NFL Owners Could Change Stance on Casino Advertising

Published on Apr 1st, 2012

After years of staunchly holding onto anti-gambling beliefs, the National Football League is reviewing its policy regarding casino advertising in its 31 stadiums. During the NFL owners' meetings in Palm Beach, Florida, the Los Angeles Times' Sam Farmer reported that owners could allow their stadiums to have casino advertising. Read more.

Previously, the NFL has banned such advertising so that there wouldn't be the appearance of improprieties regarding gambling on NFL games. The decision, according to Farmer, could be announced in the next couple of weeks.

Farmer quoted NFL Commissioner Roger Goodell as saying, "If you look at us versus other leagues, we are not changing our position on sports gambling and betting on team sports. That is something we will continue to take a very strong position on. We have evolved very slowly over this and, in fact, have kept a real distance between gambling and the NFL. But, we have frequently modified that over the years... and we are [looking at] doing that now."

The NFL and Goodell have long held an anti-gambling stance, even to the point of not allowing current players to make appearances in casinos for charitable causes. In 2011, Pittsburgh Steelers linebacker James Farrior and backup quarterback Charlie Batch withdrew from a planned opening ceremony for a Pennsylvania casino's card room due to the league's rules.

Also in 2011, several prominent football pros including Arizona Cardinals wide receiver Larry Fitzgerald (pictured), Minnesota Vikings running back Adrian Peterson, and San Francisco 49ers tight end Vernon Davis did not play in a charitable poker tournament in Las Vegas hosted by Phil Hellmuth after it had been promoted that they would take part.

The reason for these actions is the NFL's "integrity of the game" clause in the Collective Bargaining Agreement between the NFL and the Players' Association. That clause states, "All club employees, including coaches and players, are prohibited from being associated with such activities through endorsements, commercials, ads, or public appearances. Violators will be subject to appropriate discipline. Promotional appearances by players, coaches, or other personnel involving casinos, sports books, gambling cruises, or similar activities are not permitted."

Prior to this latest development with the NFL, the most popular sports league in the United States had continually held a stringent anti-gambling stance. League officials were at the forefront of the passage of the Unlawful Internet Gambling Enforcement Act (UIGEA) in 2006, provided that fantasy sports, a multi-billion dollar industry, were exempted from the legislation. After receiving assurances that the fantasy sports industry would be excluded from any passed legislation, the NFL put its full weight behind the bill.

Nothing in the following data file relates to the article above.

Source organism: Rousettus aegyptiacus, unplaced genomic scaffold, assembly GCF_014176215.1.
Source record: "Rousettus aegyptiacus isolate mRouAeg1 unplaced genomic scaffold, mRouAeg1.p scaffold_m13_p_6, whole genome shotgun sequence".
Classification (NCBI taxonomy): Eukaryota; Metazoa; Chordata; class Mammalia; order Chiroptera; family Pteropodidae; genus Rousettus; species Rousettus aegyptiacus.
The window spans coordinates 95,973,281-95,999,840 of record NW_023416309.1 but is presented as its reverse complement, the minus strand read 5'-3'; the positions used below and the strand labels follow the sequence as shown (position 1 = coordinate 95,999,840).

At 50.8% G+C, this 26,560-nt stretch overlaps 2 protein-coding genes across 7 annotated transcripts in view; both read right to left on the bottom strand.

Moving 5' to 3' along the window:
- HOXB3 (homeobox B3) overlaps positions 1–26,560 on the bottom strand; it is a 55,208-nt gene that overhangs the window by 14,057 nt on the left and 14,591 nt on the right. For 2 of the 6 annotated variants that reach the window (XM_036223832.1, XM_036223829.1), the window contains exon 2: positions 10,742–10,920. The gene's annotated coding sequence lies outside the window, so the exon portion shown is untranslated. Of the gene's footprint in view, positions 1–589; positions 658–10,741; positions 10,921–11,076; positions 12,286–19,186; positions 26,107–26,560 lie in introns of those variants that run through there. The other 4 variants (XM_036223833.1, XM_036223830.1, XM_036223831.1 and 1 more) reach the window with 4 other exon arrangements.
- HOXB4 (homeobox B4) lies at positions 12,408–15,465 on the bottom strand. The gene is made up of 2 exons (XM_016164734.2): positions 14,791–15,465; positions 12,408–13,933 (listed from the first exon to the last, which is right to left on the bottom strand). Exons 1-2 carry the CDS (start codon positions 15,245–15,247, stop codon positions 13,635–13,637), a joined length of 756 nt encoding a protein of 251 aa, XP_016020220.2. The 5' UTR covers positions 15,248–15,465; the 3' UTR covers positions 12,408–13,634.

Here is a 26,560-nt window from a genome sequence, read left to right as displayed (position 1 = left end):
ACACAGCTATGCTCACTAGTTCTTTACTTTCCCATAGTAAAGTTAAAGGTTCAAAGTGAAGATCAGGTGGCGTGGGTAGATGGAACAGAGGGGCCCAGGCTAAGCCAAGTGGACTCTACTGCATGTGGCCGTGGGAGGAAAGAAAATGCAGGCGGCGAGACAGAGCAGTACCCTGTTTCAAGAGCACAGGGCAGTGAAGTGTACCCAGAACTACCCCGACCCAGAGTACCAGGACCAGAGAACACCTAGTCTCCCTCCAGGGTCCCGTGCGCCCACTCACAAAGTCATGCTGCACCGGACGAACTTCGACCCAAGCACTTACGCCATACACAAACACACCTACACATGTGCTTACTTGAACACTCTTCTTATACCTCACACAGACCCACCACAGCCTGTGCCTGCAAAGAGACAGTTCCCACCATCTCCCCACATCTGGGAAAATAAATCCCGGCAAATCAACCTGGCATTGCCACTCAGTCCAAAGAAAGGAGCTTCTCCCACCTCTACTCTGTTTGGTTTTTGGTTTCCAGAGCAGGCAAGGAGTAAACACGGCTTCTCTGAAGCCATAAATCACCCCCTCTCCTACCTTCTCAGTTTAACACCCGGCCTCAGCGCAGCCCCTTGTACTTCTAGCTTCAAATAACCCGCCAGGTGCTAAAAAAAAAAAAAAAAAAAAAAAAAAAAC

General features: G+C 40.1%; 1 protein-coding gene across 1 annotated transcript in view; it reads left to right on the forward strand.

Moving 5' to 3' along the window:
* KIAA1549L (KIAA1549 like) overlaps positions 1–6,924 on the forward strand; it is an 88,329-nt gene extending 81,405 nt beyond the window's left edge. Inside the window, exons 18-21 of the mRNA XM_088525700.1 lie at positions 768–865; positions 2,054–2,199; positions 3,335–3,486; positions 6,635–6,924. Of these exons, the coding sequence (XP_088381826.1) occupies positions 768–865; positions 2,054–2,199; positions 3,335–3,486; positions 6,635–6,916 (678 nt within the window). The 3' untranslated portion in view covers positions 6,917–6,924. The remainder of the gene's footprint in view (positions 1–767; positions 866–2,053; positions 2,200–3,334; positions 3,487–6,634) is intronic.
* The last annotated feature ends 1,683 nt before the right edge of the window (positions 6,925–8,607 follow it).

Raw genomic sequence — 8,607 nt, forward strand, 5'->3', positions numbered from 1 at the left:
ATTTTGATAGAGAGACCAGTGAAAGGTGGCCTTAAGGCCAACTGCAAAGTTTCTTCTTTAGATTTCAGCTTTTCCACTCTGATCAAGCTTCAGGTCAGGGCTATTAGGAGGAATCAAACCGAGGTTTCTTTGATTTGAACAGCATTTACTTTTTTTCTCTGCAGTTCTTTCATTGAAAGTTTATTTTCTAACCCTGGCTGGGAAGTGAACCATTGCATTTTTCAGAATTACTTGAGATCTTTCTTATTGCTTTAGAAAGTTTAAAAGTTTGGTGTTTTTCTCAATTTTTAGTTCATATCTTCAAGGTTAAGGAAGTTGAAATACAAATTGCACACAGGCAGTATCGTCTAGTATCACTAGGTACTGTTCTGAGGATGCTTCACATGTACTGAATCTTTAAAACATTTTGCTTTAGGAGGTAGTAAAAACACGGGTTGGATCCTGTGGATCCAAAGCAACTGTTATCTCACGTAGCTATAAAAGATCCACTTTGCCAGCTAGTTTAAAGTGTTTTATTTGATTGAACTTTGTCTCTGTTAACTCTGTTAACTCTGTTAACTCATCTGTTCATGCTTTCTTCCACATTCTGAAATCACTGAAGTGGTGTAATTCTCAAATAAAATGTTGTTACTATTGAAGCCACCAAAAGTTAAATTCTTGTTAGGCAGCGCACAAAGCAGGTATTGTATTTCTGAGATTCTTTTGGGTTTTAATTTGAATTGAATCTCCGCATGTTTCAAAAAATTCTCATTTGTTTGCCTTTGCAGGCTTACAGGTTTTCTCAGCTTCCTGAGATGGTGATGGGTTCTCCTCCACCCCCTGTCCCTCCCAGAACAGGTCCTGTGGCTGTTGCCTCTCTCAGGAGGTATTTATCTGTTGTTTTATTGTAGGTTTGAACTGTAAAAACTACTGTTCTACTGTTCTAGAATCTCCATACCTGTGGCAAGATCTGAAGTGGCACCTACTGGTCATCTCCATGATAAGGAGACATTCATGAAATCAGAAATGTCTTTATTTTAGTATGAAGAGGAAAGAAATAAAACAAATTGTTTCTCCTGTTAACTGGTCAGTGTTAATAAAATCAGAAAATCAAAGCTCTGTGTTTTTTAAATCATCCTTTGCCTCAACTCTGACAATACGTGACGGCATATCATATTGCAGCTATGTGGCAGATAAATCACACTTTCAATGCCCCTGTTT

Even before Goodell took over as commissioner, the NFL has carried an anti-gambling stance. Former quarterback Art Schlichter was suspended indefinitely in 1983 after admitting to gambling on NFL games (he was later reinstated) and, back in 1963, star players Paul Hornung and Alex Karras were both suspended for a season for betting on NFL games and "associating" with gamblers. There have been several other instances of gambling-related punishments in the past.

In late 2010, the NFL announced that it had dropped its opposition to our industry after a law legalizing internet gaming included language outlawing sports betting. Whether the NFL changes its stance regarding gambling in the future remains to be seen. Although the league has at points appeared to be open to online poker legalization, it still remains staunchly against any form of gambling, online or live. Only time will tell.


  1. The NFL is single handily the most responsible for the UIGEA. They now have their former legal representative at Covington & Burley (Eric Holder) as the Attorney General of the United States. And you can rest assured Black Friday never happens without Holder's crusade. To have a law forbidding banks to deal with internet gambling but allow, through exemption, offshore gambling on fantasy football and horse racing is disgusting.

    And the funny part is, the NFL is fully aware that gambling is what made their league the most popular sport in America by far. And they make sure Direct TV pays thru the nose for the rights to broadcast all the games on the NFL Ticket, which is bought by bars and taverns all over the country, and its not to cater to fantasy football players.

    It's time for gamblers to start getting pissed off at this uber-greedy maniacal gang of human sludge who spit on the very people responsible for their success. Heck, Rosenbloom and other owners who kept that league going in the 50's (when they were considered a league of goons and maniacs) were gamblers themselves. The way the NFL is going, 25% of their players will be convicted felons by 2015, and when the luxury boxes start emptying out, and the "family" stops spending $350 for 4 tickets to watch at the stadium, the NFL will suddenly change their tune if they think they can bring in more money.

  2. ^^agreed

  3. Without fantasy football or betting on football, I would never watch the NFL. Many like me too, gambling drives the NFL no doubt about it

  4. With tough times for everyone, advertising revenue is probably on the down. Companies and big business have a never ending aiml of 'growth', and if it means turning to something they previously shunned as the devil (i.e. gambling sites) to achieve that growth, then so be it. $$$$$$$$.

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